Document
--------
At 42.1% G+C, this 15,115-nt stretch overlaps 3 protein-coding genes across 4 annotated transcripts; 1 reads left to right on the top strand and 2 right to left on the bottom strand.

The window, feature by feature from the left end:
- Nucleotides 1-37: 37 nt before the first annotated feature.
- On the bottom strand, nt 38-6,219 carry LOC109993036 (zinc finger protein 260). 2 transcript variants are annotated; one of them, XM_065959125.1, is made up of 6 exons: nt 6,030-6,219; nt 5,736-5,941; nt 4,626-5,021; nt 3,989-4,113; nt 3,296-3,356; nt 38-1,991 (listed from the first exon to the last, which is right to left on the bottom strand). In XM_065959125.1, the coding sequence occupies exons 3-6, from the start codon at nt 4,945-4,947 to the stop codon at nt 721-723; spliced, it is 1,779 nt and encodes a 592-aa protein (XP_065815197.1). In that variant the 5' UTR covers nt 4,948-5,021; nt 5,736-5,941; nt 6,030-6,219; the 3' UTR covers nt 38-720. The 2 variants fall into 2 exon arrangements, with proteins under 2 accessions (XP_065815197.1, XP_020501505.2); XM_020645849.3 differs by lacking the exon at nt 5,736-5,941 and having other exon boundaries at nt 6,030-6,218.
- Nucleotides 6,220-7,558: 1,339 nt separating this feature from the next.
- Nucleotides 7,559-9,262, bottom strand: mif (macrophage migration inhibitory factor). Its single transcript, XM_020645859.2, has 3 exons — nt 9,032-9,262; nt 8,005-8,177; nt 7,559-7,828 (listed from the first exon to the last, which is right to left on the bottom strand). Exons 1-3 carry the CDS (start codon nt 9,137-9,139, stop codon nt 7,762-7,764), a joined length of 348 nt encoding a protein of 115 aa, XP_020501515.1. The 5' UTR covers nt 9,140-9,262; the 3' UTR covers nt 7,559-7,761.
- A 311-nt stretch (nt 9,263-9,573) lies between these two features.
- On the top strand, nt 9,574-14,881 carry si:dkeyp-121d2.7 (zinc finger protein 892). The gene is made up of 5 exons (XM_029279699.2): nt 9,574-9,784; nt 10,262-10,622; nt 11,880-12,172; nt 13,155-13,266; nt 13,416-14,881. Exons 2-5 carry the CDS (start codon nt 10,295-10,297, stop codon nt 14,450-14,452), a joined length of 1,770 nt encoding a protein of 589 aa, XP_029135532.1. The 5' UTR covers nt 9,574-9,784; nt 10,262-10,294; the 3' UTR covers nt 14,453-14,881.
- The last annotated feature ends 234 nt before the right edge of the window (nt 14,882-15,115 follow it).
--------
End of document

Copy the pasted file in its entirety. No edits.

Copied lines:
At 42.1% G+C, this 15,115-nt stretch overlaps 3 protein-coding genes across 4 annotated transcripts; 1 reads left to right on the top strand and 2 right to left on the bottom strand.

The window, feature by feature from the left end:
- Nucleotides 1-37: 37 nt before the first annotated feature.
- On the bottom strand, nt 38-6,219 carry LOC109993036 (zinc finger protein 260). 2 transcript variants are annotated; one of them, XM_065959125.1, is made up of 6 exons: nt 6,030-6,219; nt 5,736-5,941; nt 4,626-5,021; nt 3,989-4,113; nt 3,296-3,356; nt 38-1,991 (listed from the first exon to the last, which is right to left on the bottom strand). In XM_065959125.1, the coding sequence occupies exons 3-6, from the start codon at nt 4,945-4,947 to the stop codon at nt 721-723; spliced, it is 1,779 nt and encodes a 592-aa protein (XP_065815197.1). In that variant the 5' UTR covers nt 4,948-5,021; nt 5,736-5,941; nt 6,030-6,219; the 3' UTR covers nt 38-720. The 2 variants fall into 2 exon arrangements, with proteins under 2 accessions (XP_065815197.1, XP_020501505.2); XM_020645849.3 differs by lacking the exon at nt 5,736-5,941 and having other exon boundaries at nt 6,030-6,218.
- Nucleotides 6,220-7,558: 1,339 nt separating this feature from the next.
- Nucleotides 7,559-9,262, bottom strand: mif (macrophage migration inhibitory factor). Its single transcript, XM_020645859.2, has 3 exons — nt 9,032-9,262; nt 8,005-8,177; nt 7,559-7,828 (listed from the first exon to the last, which is right to left on the bottom strand). Exons 1-3 carry the CDS (start codon nt 9,137-9,139, stop codon nt 7,762-7,764), a joined length of 348 nt encoding a protein of 115 aa, XP_020501515.1. The 5' UTR covers nt 9,140-9,262; the 3' UTR covers nt 7,559-7,761.
- A 311-nt stretch (nt 9,263-9,573) lies between these two features.
- On the top strand, nt 9,574-14,881 carry si:dkeyp-121d2.7 (zinc finger protein 892). The gene is made up of 5 exons (XM_029279699.2): nt 9,574-9,784; nt 10,262-10,622; nt 11,880-12,172; nt 13,155-13,266; nt 13,416-14,881. Exons 2-5 carry the CDS (start codon nt 10,295-10,297, stop codon nt 14,450-14,452), a joined length of 1,770 nt encoding a protein of 589 aa, XP_029135532.1. The 5' UTR covers nt 9,574-9,784; nt 10,262-10,294; the 3' UTR covers nt 14,453-14,881.
- The last annotated feature ends 234 nt before the right edge of the window (nt 14,882-15,115 follow it).